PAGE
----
...
build: function(config, fn) {
var files = grunt.file.expand(config.src);
  // grunt.file.expand might reorder the list of files
  // when it is expanding globs, so we use prefix and suffix
  // fields to ensure that files are at the start of end of
  // the list (primarily for wrapping in an IIFE).
  if (config.prefix) {
    files = grunt.file.expand(config.prefix).concat(files); 
  }
  if (config.suffix) {
   files = files.concat(grunt.file.expand(config.suffix));
  }
  var styles = config.styles;
  var processedStyles;
  //concat
  var src = files.map(function(filepath) {
    return grunt.file.read(filepath);
  }).join(grunt.util.normalizelf('\n'));
  //process
  var processed = this.process(src, grunt.config('NG_VERSION'), config.strict);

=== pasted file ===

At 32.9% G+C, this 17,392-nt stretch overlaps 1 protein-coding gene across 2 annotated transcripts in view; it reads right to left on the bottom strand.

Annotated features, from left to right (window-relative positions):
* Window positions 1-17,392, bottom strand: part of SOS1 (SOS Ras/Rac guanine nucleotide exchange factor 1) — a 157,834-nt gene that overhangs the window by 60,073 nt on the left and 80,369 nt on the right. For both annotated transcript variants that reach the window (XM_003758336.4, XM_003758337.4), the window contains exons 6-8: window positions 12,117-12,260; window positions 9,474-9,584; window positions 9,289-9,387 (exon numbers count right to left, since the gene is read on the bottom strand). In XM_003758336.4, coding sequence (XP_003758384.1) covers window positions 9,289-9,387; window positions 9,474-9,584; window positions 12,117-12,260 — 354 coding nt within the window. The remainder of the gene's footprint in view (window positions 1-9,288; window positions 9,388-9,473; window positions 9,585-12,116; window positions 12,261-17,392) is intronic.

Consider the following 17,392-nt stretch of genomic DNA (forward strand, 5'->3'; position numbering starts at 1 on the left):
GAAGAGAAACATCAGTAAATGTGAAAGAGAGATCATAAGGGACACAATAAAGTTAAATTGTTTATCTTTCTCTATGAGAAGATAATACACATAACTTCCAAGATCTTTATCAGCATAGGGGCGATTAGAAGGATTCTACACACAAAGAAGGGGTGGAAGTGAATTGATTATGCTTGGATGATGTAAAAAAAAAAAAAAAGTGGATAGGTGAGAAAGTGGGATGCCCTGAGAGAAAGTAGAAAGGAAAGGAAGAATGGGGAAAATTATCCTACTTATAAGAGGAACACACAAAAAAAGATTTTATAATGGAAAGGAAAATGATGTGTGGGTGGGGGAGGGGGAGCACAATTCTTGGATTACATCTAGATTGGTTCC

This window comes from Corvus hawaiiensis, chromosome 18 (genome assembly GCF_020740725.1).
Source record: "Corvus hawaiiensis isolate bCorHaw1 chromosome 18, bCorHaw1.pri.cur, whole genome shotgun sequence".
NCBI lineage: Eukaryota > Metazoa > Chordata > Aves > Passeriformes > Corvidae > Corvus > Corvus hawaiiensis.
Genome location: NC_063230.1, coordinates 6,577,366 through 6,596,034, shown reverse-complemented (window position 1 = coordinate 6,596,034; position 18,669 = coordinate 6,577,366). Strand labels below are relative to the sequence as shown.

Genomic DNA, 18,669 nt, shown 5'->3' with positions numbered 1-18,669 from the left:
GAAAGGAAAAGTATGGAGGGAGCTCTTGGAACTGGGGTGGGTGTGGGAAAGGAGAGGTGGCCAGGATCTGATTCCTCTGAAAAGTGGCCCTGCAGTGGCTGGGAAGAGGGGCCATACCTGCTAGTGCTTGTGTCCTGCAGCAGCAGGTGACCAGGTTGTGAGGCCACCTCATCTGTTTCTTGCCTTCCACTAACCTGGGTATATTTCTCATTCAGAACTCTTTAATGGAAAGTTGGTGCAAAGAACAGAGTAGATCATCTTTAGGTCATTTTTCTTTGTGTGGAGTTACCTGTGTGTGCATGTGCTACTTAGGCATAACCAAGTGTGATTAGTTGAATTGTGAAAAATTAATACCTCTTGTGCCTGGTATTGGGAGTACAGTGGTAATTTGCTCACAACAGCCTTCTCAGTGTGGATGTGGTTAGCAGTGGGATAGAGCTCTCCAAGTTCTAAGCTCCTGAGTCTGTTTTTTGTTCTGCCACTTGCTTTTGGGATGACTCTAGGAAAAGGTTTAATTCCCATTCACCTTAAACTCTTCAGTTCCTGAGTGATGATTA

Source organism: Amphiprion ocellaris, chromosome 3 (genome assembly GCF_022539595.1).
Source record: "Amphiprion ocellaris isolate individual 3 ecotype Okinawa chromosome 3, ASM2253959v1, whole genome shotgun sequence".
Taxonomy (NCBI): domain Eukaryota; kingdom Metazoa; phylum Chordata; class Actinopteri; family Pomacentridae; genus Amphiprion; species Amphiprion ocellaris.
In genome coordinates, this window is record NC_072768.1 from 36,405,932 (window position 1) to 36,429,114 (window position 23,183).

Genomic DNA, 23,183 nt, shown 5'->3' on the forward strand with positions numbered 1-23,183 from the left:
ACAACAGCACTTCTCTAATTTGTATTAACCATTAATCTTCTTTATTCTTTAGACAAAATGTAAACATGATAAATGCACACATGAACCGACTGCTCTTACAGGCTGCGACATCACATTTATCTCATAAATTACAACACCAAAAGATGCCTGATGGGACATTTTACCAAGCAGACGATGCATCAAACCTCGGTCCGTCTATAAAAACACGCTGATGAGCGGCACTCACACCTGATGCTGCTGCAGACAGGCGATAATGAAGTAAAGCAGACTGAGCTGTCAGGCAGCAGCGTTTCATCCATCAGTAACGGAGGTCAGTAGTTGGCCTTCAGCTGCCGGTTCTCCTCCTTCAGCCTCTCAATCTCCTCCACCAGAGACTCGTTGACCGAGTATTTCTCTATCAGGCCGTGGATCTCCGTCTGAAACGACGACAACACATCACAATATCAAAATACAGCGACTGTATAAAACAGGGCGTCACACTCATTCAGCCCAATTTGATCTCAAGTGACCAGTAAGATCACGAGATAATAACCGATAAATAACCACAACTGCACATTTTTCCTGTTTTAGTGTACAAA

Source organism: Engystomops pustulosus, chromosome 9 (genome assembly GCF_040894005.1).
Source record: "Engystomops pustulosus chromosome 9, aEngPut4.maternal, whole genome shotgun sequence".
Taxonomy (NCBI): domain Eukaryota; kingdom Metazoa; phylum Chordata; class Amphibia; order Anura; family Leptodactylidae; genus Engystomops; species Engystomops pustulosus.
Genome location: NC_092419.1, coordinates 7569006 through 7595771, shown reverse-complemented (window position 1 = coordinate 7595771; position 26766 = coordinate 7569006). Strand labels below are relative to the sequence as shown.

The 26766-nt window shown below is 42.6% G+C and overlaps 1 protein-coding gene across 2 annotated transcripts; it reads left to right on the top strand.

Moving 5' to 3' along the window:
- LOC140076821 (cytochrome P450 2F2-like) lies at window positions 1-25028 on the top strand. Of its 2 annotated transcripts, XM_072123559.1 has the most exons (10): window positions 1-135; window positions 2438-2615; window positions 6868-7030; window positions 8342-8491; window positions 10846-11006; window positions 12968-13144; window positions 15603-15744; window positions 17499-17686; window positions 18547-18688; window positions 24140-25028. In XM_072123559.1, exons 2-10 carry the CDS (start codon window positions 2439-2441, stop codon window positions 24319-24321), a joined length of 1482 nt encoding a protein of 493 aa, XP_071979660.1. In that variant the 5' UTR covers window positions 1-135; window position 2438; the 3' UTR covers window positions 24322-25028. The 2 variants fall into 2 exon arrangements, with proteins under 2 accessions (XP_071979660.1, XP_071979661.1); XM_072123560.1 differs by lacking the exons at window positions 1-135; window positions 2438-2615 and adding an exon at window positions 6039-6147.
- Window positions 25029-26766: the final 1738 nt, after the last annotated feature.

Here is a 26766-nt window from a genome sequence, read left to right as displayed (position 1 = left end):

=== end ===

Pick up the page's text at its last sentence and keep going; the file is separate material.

if (styles) {
  processedStyles = this.addStyle(processed, styles.css, styles.minify);
  processed = processedStyles.js;
  if (config.styles.generateCspCssFile) {
    grunt.file.write(removeSuffix(config.dest) + '-csp.css', CSP_CSS_HEADER + processedStyles.css);
  }
}
//write
grunt.file.write(config.dest, processed);
grunt.log.ok('File ' + config.dest + ' created.');
fn();
...

If you find yourself doing this, your function undoubtedly does more than one thing. It is probably too long, explicit, and lacks some levels of abstractions. In the example above, the function has at least four parts: fetch files, concat, process, and write. Each of these parts appears with detailed implementation, that creates long functions that are also hard to read. This can be fixed by expanding each block to a different function.

build: function(config, fn) {
  files = this.fetch_files(config)
  var src = this.concat(files)
  var processed = this.process(src)
  write(processed, config)
}